Political systems of representative-democratic nature work best when the socio-cultural matrix is congenial to these. The practitioners, both the leaders and the led have to appreciate the inevitable necessity of creating the right socio-political and cultural atmosphere. As a modern political analyst L.T. Hobhouse points out, “Democracy is not merely the government of a majority. It is rather the government which best expresses the community as a whole, and towards this ideal, the power assigned legally to the majority is merely a mechanical means”.
Sociologist Mc Iver further clarifies,"In a democracy people control...government becomes an agent and the people the principal who holds it to account... democracy is not a way of governing whether by majority or otherwise but primarily a way of determining who shall govern and to what ends." Social Scientist Karl Manheim focuses on the broad cultural principles which form the bases of democracy. He aptly observes: "Political democracy is merely one manifestation of a pervasive cultural principle...(it) postulates the sharing of governmental powers by all because it is convinced of the equality of all men and rejects all vertical division of society into higher or lower orders. This belief in essential equality of human beings is the first fundamental principle of democracy."
Democratic culture requires continuous practice of the values of human equality, rule of law, justice and fair play and tolerance of differing views and opinions. It is built on the foundations of general consensus on basic socio-political and economic matters. Its manifestations are both domestic and external. Within the nations it is reflected in consensual approach of major political forces towards principal issues of national life although it does not preclude difference of strategies and stress.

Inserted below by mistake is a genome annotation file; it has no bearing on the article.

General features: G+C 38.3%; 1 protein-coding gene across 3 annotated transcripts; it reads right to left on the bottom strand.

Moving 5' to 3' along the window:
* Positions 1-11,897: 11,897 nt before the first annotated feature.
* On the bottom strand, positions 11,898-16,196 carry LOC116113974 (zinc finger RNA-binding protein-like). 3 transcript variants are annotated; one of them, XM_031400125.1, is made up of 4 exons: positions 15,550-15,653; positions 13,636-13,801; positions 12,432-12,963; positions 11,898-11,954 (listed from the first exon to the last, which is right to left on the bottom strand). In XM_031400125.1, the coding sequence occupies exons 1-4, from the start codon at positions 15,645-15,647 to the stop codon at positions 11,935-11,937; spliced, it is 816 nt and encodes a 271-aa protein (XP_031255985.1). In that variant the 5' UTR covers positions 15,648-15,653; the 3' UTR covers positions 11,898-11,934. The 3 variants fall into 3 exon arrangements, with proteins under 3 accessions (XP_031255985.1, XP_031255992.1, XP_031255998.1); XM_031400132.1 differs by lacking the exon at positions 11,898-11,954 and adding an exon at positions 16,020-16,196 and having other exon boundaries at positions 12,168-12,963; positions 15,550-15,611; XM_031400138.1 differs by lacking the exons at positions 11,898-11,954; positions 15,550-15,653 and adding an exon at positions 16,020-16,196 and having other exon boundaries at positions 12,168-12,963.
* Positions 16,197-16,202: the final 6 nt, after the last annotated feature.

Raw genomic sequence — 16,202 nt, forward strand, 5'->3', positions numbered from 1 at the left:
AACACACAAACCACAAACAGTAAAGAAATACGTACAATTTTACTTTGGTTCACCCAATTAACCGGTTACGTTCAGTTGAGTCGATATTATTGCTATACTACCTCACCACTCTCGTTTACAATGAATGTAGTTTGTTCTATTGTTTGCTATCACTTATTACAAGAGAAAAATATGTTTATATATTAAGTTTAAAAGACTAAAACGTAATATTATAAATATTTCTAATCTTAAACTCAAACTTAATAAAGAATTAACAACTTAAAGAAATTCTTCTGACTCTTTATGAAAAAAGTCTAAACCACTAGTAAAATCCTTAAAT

In external affairs such a culture is expressed in what has been described as bipartisanship. This means a community of comprehension and approach among major political parties with regard to the dealings of the nation with other nations and the world at large.
Democracies characterised by illusions rather than realities of democratic system have been described as "illiberal" or "uncertain" democracies. In these distorted systems political parties and their leaders do not help build and preserve national consensus on basic issues. Differing viewpoints do not find mutual accommodation. Intolerance vitiates the political and social environment. Dissention and disunity become the order of the day.
In consequence, political parties advocating differing ideologies and programmes attempt to draw peoples support not by democratic persuasion but by force, overt or covert. Their political strategies are, therefore, often a mix of craft and coercion.
In this dispensation, capture of state power becomes the priority and preoccupation of political leaders and parties. They use or more correctly, abuse this power for achieving their own interests rather than those of the people. The combat for power, in a representative democracy, transforms even free and fair elections in to zero-sum games in which the 'winner takes all.' The defeated opposition becomes a target for oppression and maximum exclusion. In consequence, democracy is weakened and the viability of the ruling elite and even of the democratic state is threatened.
Iron Law of Oligarchy
Such processes, in varying degrees of intensity, have been witnessed in recent decades in Bangladesh, Sri Lanka, Ivory Coast, Zimbabwe and other countries featured by lack of political development. In these avowedly democratic states competition for state power degenerates into naked and crude combat. In these cases ruling parties are virtual victims of Robert Michels Iron law of oligarchy. This political theory enunciated by German syndicalist sociologist in his 1911 book, political parties claims that "rule by an elite," or "oligarchy," is inevitable as an “iron law” within any organisation as part of the "tactical and technical necessities" of organisation. Michels particularly addressed the application of this law to representative democracy, and stated: "It is organisation which gives birth to the dominion of the elected over the electors, of the mandataries over the mandators, of the delegates over the delegators. Who says organisation, says oligarchy." He went on to state that "Historical evolution mocks all the prophylactic measures that have been adopted for the prevention of oligarchy." Michels stated that the official goal of representative democracy of eliminating elite rule was impossible, that representative democracy is a façade legitimising the rule of a particular elite, and that elite rule, that he refers to as oligarchy, is inevitable.